The minimum inhibitory concentration, or MIC, is the lowest concentration of antibiotic that prevents visible growth of bacteria, allowing the veterinarian to choose the correct antibiotic and dose to successfully treat your pet's infection. The decision-making process must also involve boosting an antibiotic that can be administered by injection, orally or topically for optimum results in the specific area of the body where the infection is located.

A culture and sensitivity test takes a little extra time, usually a minimum of 72 hours, so you should be prepared to leave your veterinarian's office without a definitive diagnosis of exactly what type of bacteria is growing, and without a prescription. Only in an emergency situation should your veterinarian prescribe an antibiotic before the culture and sensitivity test can be performed. He or she can then switch medications if necessary when the test results arrive.

Rest assured the additional time it takes to identify the type of bacteria present and the medication needed will allow precise treatment of your pet's infection rather than a hit-or-miss approach.

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Be Sure to Give Your Pet Antibiotics Exactly as Prescribed

Waiting for a culture and sensitivity test will ensure your dog or cat heals more quickly and thoroughly. In addition, giving the proper dose of the antibiotic at the proper intervals and using up the entire prescription is important, even if your pet seems to be fully recovered before the medication has run out.

This will ensure the infection is totally resolved and prevent your pet from having to take another full course of antibiotics because the first one wasn't fully administered, and the infection wasn't effectively cleared.

I see this quite a bit with skin infections. The skin begins to get better within a few days to a week, and clients stop the antibiotic before the really deep infection is thoroughly treated. This not only increases the risk of developing antibiotic resistance, but also leaves the pet not fully treated. Recurrence is almost inevitable in these situations, since most bacterial skin infections take four to six weeks to resolve with antibiotics.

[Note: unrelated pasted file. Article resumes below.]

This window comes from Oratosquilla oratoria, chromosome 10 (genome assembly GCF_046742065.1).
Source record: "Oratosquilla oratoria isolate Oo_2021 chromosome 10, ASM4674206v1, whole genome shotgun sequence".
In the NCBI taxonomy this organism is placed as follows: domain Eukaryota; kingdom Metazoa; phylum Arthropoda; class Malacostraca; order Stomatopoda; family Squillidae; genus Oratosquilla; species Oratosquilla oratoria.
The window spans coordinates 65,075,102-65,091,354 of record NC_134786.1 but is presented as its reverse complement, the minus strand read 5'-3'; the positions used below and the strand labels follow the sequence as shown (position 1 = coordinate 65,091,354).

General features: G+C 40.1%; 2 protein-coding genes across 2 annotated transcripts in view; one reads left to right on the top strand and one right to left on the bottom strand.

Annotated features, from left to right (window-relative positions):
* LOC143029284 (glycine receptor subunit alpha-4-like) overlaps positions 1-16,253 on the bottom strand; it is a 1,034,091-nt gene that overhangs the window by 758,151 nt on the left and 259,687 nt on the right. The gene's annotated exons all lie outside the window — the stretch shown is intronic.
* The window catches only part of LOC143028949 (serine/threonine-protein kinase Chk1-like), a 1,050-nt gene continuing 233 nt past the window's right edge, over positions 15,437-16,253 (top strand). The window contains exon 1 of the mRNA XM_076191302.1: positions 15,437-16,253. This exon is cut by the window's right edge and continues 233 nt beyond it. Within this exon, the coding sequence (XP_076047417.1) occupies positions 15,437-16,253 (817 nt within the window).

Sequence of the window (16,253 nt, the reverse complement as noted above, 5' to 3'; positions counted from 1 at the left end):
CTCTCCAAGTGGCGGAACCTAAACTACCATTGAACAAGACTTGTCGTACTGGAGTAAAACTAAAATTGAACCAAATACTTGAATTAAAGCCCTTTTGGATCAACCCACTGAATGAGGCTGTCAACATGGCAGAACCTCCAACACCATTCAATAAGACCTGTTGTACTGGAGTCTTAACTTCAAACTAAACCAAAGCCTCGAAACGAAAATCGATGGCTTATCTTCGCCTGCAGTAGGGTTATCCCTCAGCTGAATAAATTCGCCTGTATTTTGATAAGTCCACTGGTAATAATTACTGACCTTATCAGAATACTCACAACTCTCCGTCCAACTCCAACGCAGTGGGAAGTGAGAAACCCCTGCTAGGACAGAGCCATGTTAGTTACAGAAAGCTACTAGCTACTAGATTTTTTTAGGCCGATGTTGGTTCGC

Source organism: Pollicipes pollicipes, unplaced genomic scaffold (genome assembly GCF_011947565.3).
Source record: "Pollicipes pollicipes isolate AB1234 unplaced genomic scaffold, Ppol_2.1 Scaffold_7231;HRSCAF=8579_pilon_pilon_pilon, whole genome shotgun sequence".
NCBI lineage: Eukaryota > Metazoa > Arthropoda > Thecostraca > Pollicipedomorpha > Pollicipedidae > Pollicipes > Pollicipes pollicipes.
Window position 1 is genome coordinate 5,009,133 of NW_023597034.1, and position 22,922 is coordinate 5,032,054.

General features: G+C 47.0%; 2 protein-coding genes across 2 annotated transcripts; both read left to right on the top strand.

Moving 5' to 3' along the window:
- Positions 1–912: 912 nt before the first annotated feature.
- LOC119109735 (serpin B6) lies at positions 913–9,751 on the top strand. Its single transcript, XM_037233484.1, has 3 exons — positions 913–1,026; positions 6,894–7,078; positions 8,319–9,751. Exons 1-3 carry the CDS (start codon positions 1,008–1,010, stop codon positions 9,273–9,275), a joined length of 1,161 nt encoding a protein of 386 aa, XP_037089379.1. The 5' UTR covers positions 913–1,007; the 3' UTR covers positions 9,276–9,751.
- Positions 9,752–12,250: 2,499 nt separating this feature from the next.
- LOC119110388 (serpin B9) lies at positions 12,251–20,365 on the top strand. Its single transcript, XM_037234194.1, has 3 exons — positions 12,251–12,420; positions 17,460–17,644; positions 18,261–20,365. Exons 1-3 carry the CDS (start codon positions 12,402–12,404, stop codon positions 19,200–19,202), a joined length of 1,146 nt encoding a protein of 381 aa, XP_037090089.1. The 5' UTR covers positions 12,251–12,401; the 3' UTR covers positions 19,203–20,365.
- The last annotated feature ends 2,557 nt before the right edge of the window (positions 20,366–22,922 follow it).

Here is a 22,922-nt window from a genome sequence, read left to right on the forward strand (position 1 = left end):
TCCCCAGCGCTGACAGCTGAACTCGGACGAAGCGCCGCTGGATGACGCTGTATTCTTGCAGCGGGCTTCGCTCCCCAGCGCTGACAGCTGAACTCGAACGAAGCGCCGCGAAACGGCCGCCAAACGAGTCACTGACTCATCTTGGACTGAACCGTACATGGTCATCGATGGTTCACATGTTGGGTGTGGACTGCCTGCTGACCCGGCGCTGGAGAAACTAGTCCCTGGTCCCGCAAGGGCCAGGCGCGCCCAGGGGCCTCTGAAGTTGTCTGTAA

Also Be Sure to Replenish the Healthy Bacteria in Your Pet's Gut

It's important to recognize that antibiotics literally mean "anti-life." They indiscriminately kill off all bacteria, both the good guys and the bad guys. If your dog or cat has been treated with antibiotics, the trillions of healthy bacteria in her digestive tract have also been destroyed, which can set the stage for additional health problems, such as digestive upsets, intermittent diarrhea, poor food absorption and dysbiosis (leaky gut syndrome).

It's important to reseed your pet's gastrointestinal (GI) system with friendly microorganisms — probiotics — during and after antibiotic therapy to reestablish a healthy balance of gut bacteria. This will also help keep your dog or cat's digestive system working optimally and her immune system strong.

Alternatives to Antibiotics

The decision to use antibiotics should never be taken lightly or viewed as no big deal. They should not be prescribed unless absolutely necessary. Aside from the ability of bacteria to mutate and develop resistance to antibiotics, these drugs also have side effects, including diarrhea, tooth discoloration, suppression of bone marrow and even permanent deafness.

Many conditions for which antibiotics are often indiscriminately prescribed respond very well to a combination of natural therapies, including herbs, homeopathic remedies, nutraceuticals, immune system stimulants and specific nutritional interventions. Functional medicine veterinarians, a group that is thankfully growing in number, realize this and are able to partner with pet parents to offer alternatives to antibiotics.

A 2016 study showed that cranberry extract may be as or more effective in preventing E. coli-related urinary tract infections (UTIs) in dogs as short-term antibiotic treatment. In addition, cranberry extract can help fight multidrug-resistant bacteria in dogs with recurrent E. coli UTIs.

In a study of shelter dogs, researchers compared the use of probiotics to antibiotics to treat acute diarrhea caused by stress. They concluded probiotic therapy was as effective as antibiotic therapy. In addition, dogs who were unresponsive to antibiotics appeared to benefit significantly from subsequent probiotic treatment.

I regularly use oregano oil, propolis, olive leaf, essential oils, colloidal silver and manuka honey to help reduce bacterial skin infections caused by methicillin-resistant staphylococcus aureus (MRSA), with really good success.

If your dog or cat isn't facing a life-threatening health situation, talk with your veterinarian about alternatives to antibiotics. In these situations, pet parents often find it beneficial to consult a functional medicine or integrative veterinarian because our goal is to treat these problems by starting with the least toxic options first.